Benny Golson brings wealth of insight and influence to NT
Thursday Nov. 18, 2004
Benny Golson refuses to talk about his childhood. According to him, it's a long, boring and exhausted story that no one wants to hear anymore. Benny Golson refuses to talk about musicians and drug abuse. He gets tired of everyone always wanting to talk about jazz musicians and their personal problems. Benny Golson doesn't want to talk about anything, besides the music of course.
Golson, hailing from Philadelphia, has evolved into one of the most revered and honored musicians and composers to contribute to the American jazz movement during a great pivotal era of jazz, the 1950s and '60s. He began on the tenor saxophone in his early teens after becoming fascinated with the instrument, and eventually became friends with alto player John Coltrane. The two worked together, trying to understand the old and, at the time, the new, fresh bebop styles in jazz.
"We were trying to learn the traditional things out of the Louis Armstrong school, and Count Basie and Louis Jordan, this is where we were coming from, trying to get a foothold on that. And lo and behold in midstream, Dizzy Gillespie and Charlie Parker come along with this new music, so we were in a situation. Not fully grasping the old things and trying to get a hold of the new things, and that took some doing; it took some time," Golson said.
Continuing to Howard University where he was forced to study clarinet, Golson's rebellious attitudes and creativity began to flourish.
"They viewed the saxophone as a bastard instrument," Golson said. "I couldn't do what I really loved, I had to do it on the side, play my gigs at night, slip over the back wall. It was a little disconcerting. So I started to challenge what they were teaching, ... and now I chuckle, because 50 years later they brought me back and honored me and established a scholarship in my name. Incredible, for a rebel."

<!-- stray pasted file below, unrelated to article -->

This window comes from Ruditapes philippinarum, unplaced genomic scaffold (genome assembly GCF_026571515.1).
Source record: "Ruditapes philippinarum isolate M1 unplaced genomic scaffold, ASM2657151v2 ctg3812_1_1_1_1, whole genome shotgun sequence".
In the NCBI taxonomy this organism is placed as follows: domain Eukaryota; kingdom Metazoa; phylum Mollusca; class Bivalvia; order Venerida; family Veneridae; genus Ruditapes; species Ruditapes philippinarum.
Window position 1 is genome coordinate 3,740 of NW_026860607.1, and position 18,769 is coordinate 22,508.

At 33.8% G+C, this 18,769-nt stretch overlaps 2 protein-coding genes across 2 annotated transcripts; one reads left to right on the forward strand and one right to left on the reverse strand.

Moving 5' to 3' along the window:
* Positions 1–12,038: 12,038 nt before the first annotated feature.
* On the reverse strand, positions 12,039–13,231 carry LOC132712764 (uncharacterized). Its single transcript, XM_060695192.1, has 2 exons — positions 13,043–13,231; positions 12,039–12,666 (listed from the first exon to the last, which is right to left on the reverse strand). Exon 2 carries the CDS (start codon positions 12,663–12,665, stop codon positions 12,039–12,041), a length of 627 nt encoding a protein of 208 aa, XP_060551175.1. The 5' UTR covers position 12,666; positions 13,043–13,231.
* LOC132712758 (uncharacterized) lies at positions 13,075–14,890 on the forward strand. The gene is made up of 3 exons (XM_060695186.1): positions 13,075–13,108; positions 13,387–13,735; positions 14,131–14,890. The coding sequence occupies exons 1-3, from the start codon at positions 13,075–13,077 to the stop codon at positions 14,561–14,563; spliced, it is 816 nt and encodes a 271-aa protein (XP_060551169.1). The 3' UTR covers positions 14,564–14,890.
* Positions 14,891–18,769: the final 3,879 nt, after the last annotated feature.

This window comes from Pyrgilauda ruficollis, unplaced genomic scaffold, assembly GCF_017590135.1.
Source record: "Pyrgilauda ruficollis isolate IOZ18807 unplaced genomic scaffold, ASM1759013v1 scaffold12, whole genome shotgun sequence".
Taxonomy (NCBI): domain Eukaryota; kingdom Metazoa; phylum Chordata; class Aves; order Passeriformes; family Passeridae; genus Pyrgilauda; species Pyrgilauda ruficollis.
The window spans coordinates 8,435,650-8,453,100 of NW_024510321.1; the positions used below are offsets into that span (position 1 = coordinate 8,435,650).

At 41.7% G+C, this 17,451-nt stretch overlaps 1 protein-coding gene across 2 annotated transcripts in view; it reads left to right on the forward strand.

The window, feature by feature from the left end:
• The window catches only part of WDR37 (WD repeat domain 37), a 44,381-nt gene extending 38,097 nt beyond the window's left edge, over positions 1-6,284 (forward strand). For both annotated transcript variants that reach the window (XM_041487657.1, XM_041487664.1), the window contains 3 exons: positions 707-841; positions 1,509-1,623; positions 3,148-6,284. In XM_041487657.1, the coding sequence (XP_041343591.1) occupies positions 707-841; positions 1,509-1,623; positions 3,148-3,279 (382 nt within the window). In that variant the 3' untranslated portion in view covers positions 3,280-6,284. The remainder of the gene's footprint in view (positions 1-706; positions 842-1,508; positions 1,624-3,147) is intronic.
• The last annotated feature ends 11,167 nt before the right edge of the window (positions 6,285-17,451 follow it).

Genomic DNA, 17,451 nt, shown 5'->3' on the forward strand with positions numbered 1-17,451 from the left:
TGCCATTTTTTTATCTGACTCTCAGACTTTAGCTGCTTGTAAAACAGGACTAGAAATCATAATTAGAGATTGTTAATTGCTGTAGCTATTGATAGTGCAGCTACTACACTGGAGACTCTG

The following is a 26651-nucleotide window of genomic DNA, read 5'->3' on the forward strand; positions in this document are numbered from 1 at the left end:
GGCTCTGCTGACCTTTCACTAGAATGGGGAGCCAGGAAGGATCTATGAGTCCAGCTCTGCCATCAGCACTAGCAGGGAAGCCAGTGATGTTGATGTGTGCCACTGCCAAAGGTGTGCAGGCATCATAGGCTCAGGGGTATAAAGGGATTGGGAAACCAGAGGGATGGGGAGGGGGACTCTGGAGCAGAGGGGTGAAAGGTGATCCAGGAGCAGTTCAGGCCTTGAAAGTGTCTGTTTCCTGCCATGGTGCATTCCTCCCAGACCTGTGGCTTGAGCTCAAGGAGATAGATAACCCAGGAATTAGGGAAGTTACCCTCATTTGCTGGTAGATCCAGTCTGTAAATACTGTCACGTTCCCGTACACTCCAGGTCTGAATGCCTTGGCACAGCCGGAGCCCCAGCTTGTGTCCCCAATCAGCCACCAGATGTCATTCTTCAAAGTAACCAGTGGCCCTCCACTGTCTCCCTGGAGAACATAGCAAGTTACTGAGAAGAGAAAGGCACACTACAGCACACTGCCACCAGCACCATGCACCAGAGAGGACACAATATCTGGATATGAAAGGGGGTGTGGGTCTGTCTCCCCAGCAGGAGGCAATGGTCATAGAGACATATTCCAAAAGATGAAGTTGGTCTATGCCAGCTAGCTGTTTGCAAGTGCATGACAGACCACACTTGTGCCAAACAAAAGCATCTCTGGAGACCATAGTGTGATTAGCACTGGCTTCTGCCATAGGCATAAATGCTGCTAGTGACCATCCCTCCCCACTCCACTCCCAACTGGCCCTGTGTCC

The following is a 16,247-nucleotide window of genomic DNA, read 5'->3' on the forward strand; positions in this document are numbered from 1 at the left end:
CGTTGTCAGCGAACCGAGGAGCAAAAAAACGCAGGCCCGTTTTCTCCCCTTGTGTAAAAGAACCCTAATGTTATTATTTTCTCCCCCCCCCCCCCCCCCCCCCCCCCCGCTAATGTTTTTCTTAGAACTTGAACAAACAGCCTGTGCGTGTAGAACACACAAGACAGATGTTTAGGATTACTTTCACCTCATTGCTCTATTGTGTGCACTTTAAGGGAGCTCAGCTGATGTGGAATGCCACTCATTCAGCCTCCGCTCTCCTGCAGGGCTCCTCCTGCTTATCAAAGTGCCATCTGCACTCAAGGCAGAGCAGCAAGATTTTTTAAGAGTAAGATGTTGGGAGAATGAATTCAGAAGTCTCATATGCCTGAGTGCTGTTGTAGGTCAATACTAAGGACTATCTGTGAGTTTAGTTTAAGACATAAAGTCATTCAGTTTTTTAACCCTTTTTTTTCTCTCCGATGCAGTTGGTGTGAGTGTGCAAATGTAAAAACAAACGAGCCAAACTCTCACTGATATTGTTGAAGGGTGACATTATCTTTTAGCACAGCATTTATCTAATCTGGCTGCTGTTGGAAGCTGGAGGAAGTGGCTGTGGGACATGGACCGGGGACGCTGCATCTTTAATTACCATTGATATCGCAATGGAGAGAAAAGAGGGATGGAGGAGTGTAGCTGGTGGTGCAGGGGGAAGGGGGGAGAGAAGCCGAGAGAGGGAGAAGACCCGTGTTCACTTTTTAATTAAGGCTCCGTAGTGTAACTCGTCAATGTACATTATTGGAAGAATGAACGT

After working with the likes of Dizzy Gillespie, Lionel Hampton, Earl Bostic and many others, Golson started writing his own works with the help of Tadd Dameron. "He helped to give me legs," Golson said. He chuckled at the thought of some of his first compositions. "[They were] things that would put me out of business."
But now, many of his works, like "Killer Joe," "I Remember Clifford" and "Whisper Not" have become staples in jazz repertoire. Composing was part of Golson's ideology -- in order to maintain creativity, you constantly move forward.
"It's like the horizon that is always ahead. We're here today, and we aspire to get there tomorrow, and if we can just get there, everything will be fine, I'll be satisfied," he said. "But when you get there you want to go yet to other places, and that's the nature of creativity. Show me a person who is satisfied with himself and he comes to a standstill creatively. Creative people are restless people."
During his stint as a writer in Hollywood for television and film scores, Golson put down the instrument that originally drew him into his profession. "I was dissatisfied with what I was doing," Golson said. "When you're dissatisfied with someone else you walk away, or take off the CD; you can turn the radio off. When it's you, you've got a problem. I opted to bow out. Then the bug bit me a few years later and I returned. And when I returned my playing was different, which means that the thinking process was operational, even when I didn't have my horn in my hand."
Continuing in his creative quest this Tuesday, Golson and the One O' Clock Lab Band will collaborate and perform pieces from Golson's classic repertoire at the Murchison Performing Arts Center. Tickets are $10 and can be purchased by calling (940) 369-7802 or by logging onto www.music.unt.edu/tickets.
"I feel it's a privilege to be coming here for the first time," Golson said. "I know about the skills that prevail and the talent and tutelage. It's legendary. I think every musician knows about your bands here. ... I wish that school existed when I was learning. It wouldn't have taken me so long to get ahead. I guess all of us wished that that kind of thing existed."